eProcurement Reduces “Maverick Spend” For strategically-sourced contracts to have value, they need to be used. If the system for ordering is too difficult, end users will find other ways to obtain product, including paying retail. End users are accustomed to buying items online for personal use. Make the way they buy at work just as easy.
eProcurement Can Improve Efficiency from “Procure-to-Pay” Sourcing Catalogue Management (like ordering from Amazon) Workflow Creating/Distributing Purchase Orders Goods Receipt Invoicing Distributing Payment to Vendors
Case Study: Georgia Implemented eProcurement system Integrates with PeopleSoft ERP system Adoption of contracts increased from 20% in FY08 to 80% in FY11 $2.1B additional spend being managed by FY11 $303M in savings through FY12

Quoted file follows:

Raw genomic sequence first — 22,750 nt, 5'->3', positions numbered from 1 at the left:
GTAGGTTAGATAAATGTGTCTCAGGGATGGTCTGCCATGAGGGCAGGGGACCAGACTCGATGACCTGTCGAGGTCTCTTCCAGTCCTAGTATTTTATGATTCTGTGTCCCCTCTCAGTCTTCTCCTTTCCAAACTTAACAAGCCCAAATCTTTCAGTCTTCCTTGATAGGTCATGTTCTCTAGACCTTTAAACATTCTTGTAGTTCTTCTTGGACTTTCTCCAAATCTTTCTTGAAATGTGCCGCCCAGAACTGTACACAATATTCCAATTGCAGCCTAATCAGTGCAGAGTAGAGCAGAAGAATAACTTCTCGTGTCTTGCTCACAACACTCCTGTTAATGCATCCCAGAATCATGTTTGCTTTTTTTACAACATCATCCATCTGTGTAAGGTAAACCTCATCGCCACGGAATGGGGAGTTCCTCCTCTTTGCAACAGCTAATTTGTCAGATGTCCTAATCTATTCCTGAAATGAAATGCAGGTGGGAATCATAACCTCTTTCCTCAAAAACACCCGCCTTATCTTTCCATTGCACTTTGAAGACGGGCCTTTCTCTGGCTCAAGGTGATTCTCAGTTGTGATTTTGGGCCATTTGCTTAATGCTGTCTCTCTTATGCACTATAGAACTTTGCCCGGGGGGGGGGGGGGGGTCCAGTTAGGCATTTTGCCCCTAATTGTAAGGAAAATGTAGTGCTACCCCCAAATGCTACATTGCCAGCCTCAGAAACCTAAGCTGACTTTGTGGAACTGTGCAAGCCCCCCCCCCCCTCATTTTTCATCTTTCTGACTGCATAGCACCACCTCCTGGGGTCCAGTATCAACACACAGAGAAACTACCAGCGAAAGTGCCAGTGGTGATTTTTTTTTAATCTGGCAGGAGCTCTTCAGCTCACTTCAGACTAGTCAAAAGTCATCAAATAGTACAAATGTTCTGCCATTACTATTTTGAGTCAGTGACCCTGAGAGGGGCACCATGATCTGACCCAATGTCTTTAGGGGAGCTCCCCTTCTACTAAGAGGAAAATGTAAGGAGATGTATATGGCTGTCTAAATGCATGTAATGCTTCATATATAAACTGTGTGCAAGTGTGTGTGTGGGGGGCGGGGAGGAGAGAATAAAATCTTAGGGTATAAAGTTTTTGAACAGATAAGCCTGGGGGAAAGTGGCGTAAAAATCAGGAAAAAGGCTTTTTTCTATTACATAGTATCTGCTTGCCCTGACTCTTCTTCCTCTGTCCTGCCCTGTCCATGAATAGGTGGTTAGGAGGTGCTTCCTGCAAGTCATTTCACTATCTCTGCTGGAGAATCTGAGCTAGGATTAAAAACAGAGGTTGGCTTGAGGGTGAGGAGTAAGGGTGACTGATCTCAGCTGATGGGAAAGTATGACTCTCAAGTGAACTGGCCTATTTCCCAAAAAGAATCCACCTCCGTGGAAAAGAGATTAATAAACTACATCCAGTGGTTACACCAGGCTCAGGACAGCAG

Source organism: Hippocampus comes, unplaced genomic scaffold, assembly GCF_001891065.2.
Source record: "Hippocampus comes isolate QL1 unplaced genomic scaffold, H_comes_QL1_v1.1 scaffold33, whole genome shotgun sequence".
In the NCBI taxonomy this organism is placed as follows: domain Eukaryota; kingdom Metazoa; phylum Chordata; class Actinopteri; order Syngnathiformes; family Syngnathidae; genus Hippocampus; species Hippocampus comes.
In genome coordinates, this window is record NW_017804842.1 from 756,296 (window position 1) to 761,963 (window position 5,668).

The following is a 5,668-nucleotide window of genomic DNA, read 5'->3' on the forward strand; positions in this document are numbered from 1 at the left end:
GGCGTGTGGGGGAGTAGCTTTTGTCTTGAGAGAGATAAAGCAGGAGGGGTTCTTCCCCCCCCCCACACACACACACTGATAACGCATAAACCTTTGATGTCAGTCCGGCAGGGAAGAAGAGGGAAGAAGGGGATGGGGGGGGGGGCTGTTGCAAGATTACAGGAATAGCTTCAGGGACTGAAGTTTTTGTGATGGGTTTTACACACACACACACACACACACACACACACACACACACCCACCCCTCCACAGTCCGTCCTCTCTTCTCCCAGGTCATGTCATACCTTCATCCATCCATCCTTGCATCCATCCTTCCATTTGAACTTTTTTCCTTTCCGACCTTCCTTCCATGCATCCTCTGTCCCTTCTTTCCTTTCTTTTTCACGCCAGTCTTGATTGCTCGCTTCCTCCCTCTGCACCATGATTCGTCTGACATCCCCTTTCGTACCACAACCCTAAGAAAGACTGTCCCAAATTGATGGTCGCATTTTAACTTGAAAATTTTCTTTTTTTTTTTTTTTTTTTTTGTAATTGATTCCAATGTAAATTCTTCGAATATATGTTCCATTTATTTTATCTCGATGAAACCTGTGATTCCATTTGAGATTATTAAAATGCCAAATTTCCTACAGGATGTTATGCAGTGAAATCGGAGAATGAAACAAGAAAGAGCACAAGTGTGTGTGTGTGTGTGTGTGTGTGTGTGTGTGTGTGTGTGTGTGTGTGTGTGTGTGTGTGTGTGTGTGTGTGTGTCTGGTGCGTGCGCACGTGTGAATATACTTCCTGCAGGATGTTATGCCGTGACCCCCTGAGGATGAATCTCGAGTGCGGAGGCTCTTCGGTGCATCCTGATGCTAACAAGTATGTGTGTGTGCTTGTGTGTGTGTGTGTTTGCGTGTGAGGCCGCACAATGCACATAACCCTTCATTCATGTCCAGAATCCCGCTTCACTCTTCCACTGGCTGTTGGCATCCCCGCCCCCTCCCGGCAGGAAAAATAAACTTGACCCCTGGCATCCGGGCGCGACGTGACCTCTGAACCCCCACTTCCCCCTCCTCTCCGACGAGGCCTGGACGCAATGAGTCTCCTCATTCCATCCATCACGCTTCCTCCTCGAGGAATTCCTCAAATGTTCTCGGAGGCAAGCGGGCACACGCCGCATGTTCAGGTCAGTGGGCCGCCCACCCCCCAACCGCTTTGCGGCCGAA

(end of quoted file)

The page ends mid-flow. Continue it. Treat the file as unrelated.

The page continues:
Cooperative Purchasing Most states, cities, counties, school districts have the ability to “piggyback” on contracts established by other jurisdictions. Piggybacking entity receives same or better pricing as original entity. Piggybacking entity can insert its own terms and conditions which take precedence. Cooperative purchasing is a widely accepted, procurement best practice, endorsed by American Bar Association (ABA), National Institute of Government Purchasing (NIGP), National Association of State Procurement Officials (NASPO).